The United States does not have enough money to sustain its own activities. For reasons that I did not understand, nor apparently Alan Greenspan, rather than curb our country’s excesses we went into historic levels of indebtedness. Our foreign debt has more than quadrupled and our total national debt is over three trillion dollars.
This previously unknown level of debt quite predictably caused the dollar to weaken. As the dollar fell we have made a variety of efforts to prop it up but the weight of our debt has been too much for the interim measures we have undertaken.
While our leaders were focused on a war we entered into for reasons that have never been adequately explained by our leaders, they did not mind the store at home so that reckless lending practices were allowed to metastasize. This certainly artificially sustained the economy for a while and just as certainly these practices were unsustainable over the long haul. They were doomed to fail with fluctuations in the real estate market and like all houses of cards a tremor would be ruinous.
For reasons the Bush administration can best explain we were caught unprepared. We have been forced to take measures that will be hard for our economy to endure if they are successful in stemming the current disaster. At a time when we are borrowing money almost as fast as we can, the government is committing its resources to propping up its financial and insurance institutions. This diversion of funds that are already inadequate to meet expenses will add to our sorry state of indebtedness.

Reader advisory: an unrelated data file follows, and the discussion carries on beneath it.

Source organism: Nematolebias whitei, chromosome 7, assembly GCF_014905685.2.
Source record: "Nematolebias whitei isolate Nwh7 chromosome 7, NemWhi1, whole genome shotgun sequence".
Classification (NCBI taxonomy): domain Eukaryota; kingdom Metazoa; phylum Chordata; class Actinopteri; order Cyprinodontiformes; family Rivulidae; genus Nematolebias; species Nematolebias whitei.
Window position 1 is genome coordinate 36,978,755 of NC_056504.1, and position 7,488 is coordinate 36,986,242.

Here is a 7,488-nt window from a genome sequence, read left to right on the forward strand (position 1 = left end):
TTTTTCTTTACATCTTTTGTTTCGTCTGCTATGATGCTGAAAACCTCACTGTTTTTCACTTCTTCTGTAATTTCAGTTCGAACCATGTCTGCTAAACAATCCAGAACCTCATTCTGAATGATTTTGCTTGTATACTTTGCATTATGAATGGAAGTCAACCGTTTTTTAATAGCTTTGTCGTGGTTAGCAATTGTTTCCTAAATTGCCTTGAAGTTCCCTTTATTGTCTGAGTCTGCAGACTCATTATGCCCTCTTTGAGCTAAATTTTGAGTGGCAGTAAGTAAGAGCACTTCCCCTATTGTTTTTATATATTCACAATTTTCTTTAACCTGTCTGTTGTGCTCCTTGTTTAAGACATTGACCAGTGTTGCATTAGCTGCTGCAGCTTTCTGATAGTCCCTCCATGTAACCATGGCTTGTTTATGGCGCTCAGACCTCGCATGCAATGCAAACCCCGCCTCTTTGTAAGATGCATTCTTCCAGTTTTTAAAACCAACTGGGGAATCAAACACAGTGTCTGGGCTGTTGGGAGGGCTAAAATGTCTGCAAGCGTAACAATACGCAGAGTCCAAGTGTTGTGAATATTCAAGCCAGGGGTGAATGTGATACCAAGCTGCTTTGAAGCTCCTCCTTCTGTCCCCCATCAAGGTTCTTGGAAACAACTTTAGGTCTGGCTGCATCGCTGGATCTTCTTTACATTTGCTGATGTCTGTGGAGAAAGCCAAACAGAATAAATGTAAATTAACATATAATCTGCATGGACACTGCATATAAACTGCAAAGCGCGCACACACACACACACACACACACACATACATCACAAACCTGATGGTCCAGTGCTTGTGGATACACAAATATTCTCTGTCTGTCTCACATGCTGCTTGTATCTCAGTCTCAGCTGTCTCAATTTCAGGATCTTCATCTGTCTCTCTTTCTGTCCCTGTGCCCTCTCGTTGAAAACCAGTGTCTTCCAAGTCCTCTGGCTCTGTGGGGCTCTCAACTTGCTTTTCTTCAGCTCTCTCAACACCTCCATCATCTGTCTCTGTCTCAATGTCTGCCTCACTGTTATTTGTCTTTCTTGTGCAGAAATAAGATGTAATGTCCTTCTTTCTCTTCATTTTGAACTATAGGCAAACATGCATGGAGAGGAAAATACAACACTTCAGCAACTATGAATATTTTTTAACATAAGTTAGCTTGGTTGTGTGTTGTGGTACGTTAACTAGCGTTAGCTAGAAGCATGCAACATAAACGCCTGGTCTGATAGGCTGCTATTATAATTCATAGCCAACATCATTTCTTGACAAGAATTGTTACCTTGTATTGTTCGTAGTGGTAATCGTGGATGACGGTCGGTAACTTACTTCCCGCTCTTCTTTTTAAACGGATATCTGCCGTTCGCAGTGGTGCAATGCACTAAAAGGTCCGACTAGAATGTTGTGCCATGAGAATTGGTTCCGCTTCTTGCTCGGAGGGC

The second measure that we are taking is to print more money. Yesterday the Federal Reserve announced that it will be dumping $56 billion into the economy. When you print the stuff that is pretty easy to do. This however will contribute to the downward spiral of the value of the dollar.
I have commented, after reading Naomi Klein’s “Shock Doctrine,” that the United States really has been taking on the attributes of many South American countries. It has a diminishing middle class; the polarization of wealth distribution is greater than it has been since the beginning of the industrial age, before the first timid implementation of the restraints complained of by Republicans.
Like our neighbors to the south we have promoted the power of the executive to a greatly heightened level. We have reduced oversight of private financial activity while loosening restraint on governmental activity with respect to its citizens. Like South American countries we have gone deeply in debt and our financial institutions are not stable. Similar to them our currency is falling.
The current measures to cure the crisis are not the smoke and mirrors approach that we have adopted in the past. At the same time if they avert disaster they will leave us with an economy in worst condition than we thought it was in before the crisis. In short we will bring the crisis in the wings that we already knew about a few steps closer to center stage.